“So if you can collect my mail –”

“Whoa, hold up there, Maggie, starting an eye bank is one thing, but travelling across the globe?”

“Well I couldn’t find the Lost City in the Bahamas.”

“Margaret, it could be dangerous, like that time you worked at that gun factory.”

“I never shot anything…that couldn’t be covered up until after I had quit.”

“Oh, Margaret, that’s my point! You’re always picking up and moving away like a tumbleweed, going from one crazy thing to the next.”

“You say crazy, I say bold. And what can I say? I get antsy when I’m stuck in one place.”

“So true,” I replied; by this time, Margaret had already held several various jobs in Utah, Florida, Bimini, Lexington, Louisville, and New York City. “Just…just be careful, ya hear?”

“Ain’t I always? And besides, I understand the Theory of Relativity, Millie. Ya really think I can’t figure out how to use diving equipment?”

My sister truly had one of those “far-out minds,” as her daughter Josephine would often put it. She viewed things not as established fact but as unrecognized challenges. Mysteries were just queries left blank on a test – their answers were out there somewhere, but only few cared enough to find them once the test was over.

– Mildred Sanders Ruggles’ My Father, The Colonel: A Life of Love, Politics, and KFC, StarGroup International, 2000


[ ]
– Governor Sanders reviewing a draft of a speech proposing a Farming Deregulation Bill, c. April 1959

…Another big story today comes from Frankfort, the state capital, where Governor Sanders has called for a special session for one last issue, um, since he’s leaving office this December. The issue that will be discussed, *clears throat*, is the deregulating of the state government’s demands on agriculture. The Colonel today announced, quote, “let farmers be farmers,” unquote, and that he will, uh, quote, “seek to curb the increasing bureaucratic hindrance on the family farms in favor of major farm companies, supporting the sacrificing of local family farms in the name of monopolistic government control and oppression. Let businesses run honest operations and run clean competition without the government taking the side of oppression,” unquote. Some strong words, for sure, but in politics, the pen can often beat the tongue…

– WKYT-TV, Kentucky radio station, 4/10/1959 broadcast

Soon after, J. B. Breckinridge met with several of his fellow legislators whom believed that Sanders’ proposal for a farm reform bill would be detrimental or even dangerous to state agriculture if it passed. “These government demands are a necessary evil, as small farms would fail without them,” Breckinridge allegedly told an undecided state congressman during his campaign to win over enough votes to block the passing of such a bill.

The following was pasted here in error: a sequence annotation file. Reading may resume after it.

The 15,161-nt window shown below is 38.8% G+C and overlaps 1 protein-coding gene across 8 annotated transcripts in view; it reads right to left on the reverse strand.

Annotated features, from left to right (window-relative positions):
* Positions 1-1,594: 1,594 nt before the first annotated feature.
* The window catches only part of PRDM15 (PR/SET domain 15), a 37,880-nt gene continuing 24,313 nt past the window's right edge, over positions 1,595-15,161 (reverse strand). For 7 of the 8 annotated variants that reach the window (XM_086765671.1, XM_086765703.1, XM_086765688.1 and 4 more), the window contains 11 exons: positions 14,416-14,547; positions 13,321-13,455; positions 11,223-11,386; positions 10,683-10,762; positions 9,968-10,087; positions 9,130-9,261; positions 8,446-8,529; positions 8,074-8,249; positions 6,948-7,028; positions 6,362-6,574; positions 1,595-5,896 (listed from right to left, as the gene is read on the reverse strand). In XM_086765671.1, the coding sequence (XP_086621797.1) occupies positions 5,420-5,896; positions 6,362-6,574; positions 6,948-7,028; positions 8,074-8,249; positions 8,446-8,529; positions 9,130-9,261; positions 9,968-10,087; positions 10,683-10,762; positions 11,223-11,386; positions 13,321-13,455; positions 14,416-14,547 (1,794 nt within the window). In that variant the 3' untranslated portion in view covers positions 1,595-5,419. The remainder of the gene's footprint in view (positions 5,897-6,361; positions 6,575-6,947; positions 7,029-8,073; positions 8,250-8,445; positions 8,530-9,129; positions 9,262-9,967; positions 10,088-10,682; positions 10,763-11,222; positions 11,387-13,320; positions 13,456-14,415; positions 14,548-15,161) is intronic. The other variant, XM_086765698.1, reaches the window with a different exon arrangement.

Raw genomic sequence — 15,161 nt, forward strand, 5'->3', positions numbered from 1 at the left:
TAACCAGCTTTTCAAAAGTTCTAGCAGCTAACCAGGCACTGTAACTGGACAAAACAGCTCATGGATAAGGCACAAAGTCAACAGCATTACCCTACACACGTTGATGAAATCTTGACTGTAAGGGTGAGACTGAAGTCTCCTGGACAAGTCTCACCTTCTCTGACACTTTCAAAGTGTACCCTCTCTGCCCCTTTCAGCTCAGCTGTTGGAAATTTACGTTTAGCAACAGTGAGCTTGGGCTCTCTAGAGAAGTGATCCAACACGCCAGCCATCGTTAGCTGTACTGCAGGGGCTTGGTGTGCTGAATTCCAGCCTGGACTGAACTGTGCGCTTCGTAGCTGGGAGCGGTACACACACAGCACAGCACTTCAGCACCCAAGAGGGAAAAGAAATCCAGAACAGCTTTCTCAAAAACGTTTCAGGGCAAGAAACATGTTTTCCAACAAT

– James C. Klotter’s Our Kentucky: A Study of the Bluegrass State, University Press of Kentucky, 1997

On the day of the vote, Breckinridge managed to defeat the proposed bill, 56-44. Father threw a fit over the results, but after a short accepted it, saying "What's done is done." He decided to keep moving forward with the rest of his agenda for the remainder of the year, beginning with redirecting his focus to executive orders and travelling around. “I did the very best I could do with what I had working for me and working against me,” he later told me. Personally, I think towards the end of his term, he was relieved that he only had a few months left of his time in office. At one point, he even said to me, "If all goes well, Breckinridge will soon enough become Denney’s problem. Maybe he'll do a better job dealing with him."

– Harland David “Harley” Sanders Jr., In the Thick of It: The Story of The Colonel and His Son, Sunrise Publishing, 1991

“Turning now to politics, Bert Combs has won the Democratic nomination for Governor in a tight race against Henry Waterfield. ...Bert Combs, born Bertram Thomas Combs in 1911, rose from poverty to earn a law degree from Kentucky University before serving as a private in the US Army during World War II. In 1951, Governor Wetherby appointed him to a seat on the Kentucky Court of Appeals, and Mr. Combs held that seat until resigning earlier this year to run for governor …Across the aisle, Lieutenant Governor Edwin Denney tonight won the Republican nomination for Governor with roughly 89% of the vote, with the remaining share of the votes being split among several minor candidates...”

– Nicholas J. "Nick" Clooney, news anchor for WKYT-TV in Lexington KY (1959-1964), 5/25/1959 broadcast

“Something can happen to open the door of opportunity for you, but it’s your own job to keep that door open and to step through it!”